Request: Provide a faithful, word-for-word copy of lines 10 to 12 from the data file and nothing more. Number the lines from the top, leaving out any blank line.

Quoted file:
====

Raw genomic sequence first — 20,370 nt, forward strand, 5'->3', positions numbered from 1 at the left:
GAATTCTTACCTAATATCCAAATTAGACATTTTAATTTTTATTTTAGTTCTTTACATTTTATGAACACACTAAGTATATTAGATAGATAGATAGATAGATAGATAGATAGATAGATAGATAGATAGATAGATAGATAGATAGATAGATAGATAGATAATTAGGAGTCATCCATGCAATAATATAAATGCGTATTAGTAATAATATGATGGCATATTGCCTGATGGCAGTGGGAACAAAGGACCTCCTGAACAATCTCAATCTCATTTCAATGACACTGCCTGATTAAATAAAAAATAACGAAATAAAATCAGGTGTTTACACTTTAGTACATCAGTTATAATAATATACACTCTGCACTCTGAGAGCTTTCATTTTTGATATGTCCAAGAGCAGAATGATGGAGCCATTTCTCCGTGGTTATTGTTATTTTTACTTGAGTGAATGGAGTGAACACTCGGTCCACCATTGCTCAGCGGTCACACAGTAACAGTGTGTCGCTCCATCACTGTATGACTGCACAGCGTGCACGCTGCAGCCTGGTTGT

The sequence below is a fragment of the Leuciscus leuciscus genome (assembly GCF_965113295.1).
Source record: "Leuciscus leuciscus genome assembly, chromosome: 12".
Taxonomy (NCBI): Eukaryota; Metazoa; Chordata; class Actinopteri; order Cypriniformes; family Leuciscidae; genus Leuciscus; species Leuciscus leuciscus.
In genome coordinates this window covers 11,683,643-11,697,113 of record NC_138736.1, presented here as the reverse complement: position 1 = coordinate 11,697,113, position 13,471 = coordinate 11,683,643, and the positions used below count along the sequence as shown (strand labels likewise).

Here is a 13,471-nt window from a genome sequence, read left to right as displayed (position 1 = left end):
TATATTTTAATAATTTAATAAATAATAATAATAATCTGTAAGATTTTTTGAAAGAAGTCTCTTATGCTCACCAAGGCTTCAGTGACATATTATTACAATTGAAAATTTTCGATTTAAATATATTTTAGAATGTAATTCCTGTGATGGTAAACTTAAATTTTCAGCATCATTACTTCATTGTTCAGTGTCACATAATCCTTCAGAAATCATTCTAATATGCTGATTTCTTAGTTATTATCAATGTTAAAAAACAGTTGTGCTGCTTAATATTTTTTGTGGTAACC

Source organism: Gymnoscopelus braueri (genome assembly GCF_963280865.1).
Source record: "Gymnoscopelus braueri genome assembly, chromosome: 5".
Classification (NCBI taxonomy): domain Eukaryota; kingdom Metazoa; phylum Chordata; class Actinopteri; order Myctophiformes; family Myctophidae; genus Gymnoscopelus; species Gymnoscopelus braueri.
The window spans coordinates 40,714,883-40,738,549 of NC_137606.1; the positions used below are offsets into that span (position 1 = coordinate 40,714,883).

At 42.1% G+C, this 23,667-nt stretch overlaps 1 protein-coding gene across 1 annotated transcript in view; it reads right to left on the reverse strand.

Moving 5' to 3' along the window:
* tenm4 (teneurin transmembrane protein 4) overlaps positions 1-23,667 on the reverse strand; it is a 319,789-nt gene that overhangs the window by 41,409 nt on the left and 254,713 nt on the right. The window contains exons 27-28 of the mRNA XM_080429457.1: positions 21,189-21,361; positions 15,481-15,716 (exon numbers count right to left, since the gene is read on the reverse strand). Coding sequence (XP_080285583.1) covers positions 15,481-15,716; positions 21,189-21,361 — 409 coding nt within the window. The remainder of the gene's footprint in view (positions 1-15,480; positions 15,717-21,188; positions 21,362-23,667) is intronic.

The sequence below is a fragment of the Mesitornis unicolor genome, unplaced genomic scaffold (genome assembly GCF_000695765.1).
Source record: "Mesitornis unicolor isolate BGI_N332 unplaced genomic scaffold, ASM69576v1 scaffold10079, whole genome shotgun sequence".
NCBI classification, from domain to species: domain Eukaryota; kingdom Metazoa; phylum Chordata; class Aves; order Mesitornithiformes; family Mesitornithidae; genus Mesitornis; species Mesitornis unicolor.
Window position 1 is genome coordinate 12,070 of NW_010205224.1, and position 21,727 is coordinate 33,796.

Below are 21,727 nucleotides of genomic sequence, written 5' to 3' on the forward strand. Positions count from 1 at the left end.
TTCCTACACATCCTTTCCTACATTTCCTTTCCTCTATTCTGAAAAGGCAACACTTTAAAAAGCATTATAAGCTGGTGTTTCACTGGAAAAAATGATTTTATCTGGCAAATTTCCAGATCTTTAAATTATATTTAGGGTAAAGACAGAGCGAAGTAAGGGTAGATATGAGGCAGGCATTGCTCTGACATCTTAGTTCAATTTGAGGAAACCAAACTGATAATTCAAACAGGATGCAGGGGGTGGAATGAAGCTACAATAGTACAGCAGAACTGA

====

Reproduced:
Source record: "Gymnoscopelus braueri genome assembly, chromosome: 5".
Classification (NCBI taxonomy): domain Eukaryota; kingdom Metazoa; phylum Chordata; class Actinopteri; order Myctophiformes; family Myctophidae; genus Gymnoscopelus; species Gymnoscopelus braueri.
The window spans coordinates 40,714,883-40,738,549 of NC_137606.1; the positions used below are offsets into that span (position 1 = coordinate 40,714,883).